Dashed hopes: World Cup defeat and depression in Latin America

July 25, 2014 Blog , 0

Fernando Frazão/Agência Brasil

Lara Elena Kadegge | 25 Jul 2014

What followed was the World Cup blues. The humiliating public defeat of the two Latin American giants Brazil and then Argentina not only unfolded old rivalries between the nations, but also revealed two severely troubled economies; a fact that had been covered up by the euphoric atmosphere around the World Cup in the last months.

Brazil and Argentina, two nations which had fought for supremacy in Latin America for so long and eventually managed to overcome centuries of rivalry and mistrust through diplomacy and the common establishment of MERCOSUR in 1991 – a model of regional integration and economic cooperation à la European Union; Brazil and Argentina, with the largest economies in Latin America, the one member of the strong growing BRICS association, the other one formerly one of the richest countries in the world with one of the highest GDPs per capita in the Southern hemisphere; Brazil and Argentina, rich in resources, culture and history, internationally respected and admired for their ability to grow stronger even after severe economic setbacks as in the 1980s; Latin American role models, beloved tourist destinations.

And now, Argentina and Brazil in the headlines, with news which might be surprising, but not for those who refused to be blinded by the magic and the Brazilian samba rhythms around the World Cup.

In a week’s time, Argentina could face another default. The current situation brings back painful memories of the great depression from 1999–2002 which shattered the Argentinian economy and Argentinian lives. Now, facing a major setback in a long legal battle against investors, Argentina is forced to come to an agreement with the investors until the 30th of July, which it managed to put off from month to month for the last years. Christina Kirchner’s government sees itself as a victim of “extortion” by hedge funds “vultures” and refuses to pay the investors unless they agree to a restructuring of the debt. It is not the first time that a Latin American country finds itself in such precarious position: in 1996, a man called Paul Singer, CEO of the hedge fund Elliott Associates L.P., bought defaulted Peruvian debt for a reported $11.4 million. In 1998, a US court ruled that one could not buy debt with the sole purpose of suing the debtor. Elliott won a $58 million judgment in 2000, when the ruling was overturned. Peru found itself in its worst economic crisis in history from which it still has not fully recovered.

It is the same man, who has now led the charge against Argentina over one of the history’s largest ever sovereign debt restructurings. The Argentinian government accuses him of buying their bonds at a deep discount. His focus on buying such defaulted bonds, looking for legal loopholes in jurisdiction to get a full return on those assets, is indeed not illegal, but neither morally correct. Argentina has recovered from the mega default of 2001, but the economy is still weak and inflation is rampant. The payback of the investor’s terms would lead to claims from other holdouts on about $15 billion of debt in Argentina – which is the equivalent to more than half the foreign currency reserves held by Argentina’s central bank.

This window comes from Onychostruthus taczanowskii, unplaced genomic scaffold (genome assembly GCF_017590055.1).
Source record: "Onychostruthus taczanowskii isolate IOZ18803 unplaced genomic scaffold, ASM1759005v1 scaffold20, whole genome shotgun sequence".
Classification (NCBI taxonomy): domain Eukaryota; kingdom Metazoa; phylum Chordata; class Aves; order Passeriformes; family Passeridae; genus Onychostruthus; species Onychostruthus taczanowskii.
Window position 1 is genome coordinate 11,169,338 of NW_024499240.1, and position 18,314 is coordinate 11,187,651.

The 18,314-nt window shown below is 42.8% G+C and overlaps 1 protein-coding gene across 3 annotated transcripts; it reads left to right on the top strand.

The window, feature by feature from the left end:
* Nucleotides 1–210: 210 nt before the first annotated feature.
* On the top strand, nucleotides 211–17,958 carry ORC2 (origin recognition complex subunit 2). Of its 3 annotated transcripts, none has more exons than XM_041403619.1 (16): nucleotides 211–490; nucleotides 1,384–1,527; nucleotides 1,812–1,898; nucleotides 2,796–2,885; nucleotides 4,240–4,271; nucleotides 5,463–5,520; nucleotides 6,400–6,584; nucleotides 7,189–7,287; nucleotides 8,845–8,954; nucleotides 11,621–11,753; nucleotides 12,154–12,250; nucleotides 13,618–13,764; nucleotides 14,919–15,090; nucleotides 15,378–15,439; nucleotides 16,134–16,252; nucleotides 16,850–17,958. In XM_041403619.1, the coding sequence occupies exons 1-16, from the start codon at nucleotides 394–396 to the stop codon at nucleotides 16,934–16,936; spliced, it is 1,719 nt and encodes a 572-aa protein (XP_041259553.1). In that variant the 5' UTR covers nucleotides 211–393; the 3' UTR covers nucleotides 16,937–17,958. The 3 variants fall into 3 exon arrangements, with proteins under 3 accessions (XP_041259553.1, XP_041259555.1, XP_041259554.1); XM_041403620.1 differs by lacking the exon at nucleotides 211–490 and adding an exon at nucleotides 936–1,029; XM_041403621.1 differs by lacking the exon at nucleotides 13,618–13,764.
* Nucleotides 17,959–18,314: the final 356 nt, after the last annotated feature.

Brazil, meanwhile, is facing the sheer magnitude of public anger about the costs of the World Cup, with economic forecasts which are anything but positive. The tournament looked like a great opportunity for Brazil’s economy – for some, it was a wasted opportunity: while annual inflation is creeping up towards 7 per cent, most economists now forecast GDP growth this year of little more than 1 per cent – due to such negative numbers and turnover all across its sectors, some predict that the Brazilian economy could fall into a recession this quarter. Some of the worst signs come from Brazil’s auto sector, which has suffered from tightening consumer credit at home and a near-economic crisis in neighbouring Argentina, the industry’s main export market.

Dilma Rousseff’s government, preparing for presidential elections in October, knows about the unpleasant side effect of such numbers. Following the example of the million marchers who hit the streets in protests against the country’s decision to spend $11.5 billion on soccer stadiums and World Cup-related projects rather than on basic needs such as health and education protests can now be seen frequently on the streets of Brazil’s major cities, accompanied by social unrest, as among striking workers in Rio during the Cup. Knowing, that the World Cup is only delaying the economic fall, Brazilians are fearful of a return to the hyperinflation that gutted salaries in the 1980s and 90s – and with the 2016 Olympics in Rio ahead, the government’s spending priorities are once again provoking harsh criticism.

The outbreak of violent riots in Brazil shortly after the 7-1 defeat by Germany on the 8th of July revealed bleak prospects for the national stability and Brazil’s majestic position in South America. Just like for Argentina, the World Cup did not bring the desired happy ending this time, while other Latin American countries, such as Colombia, which recently surpassed Argentina as Latin America’s third largest economy, also won the Fair Play Award in the World Cup this year.

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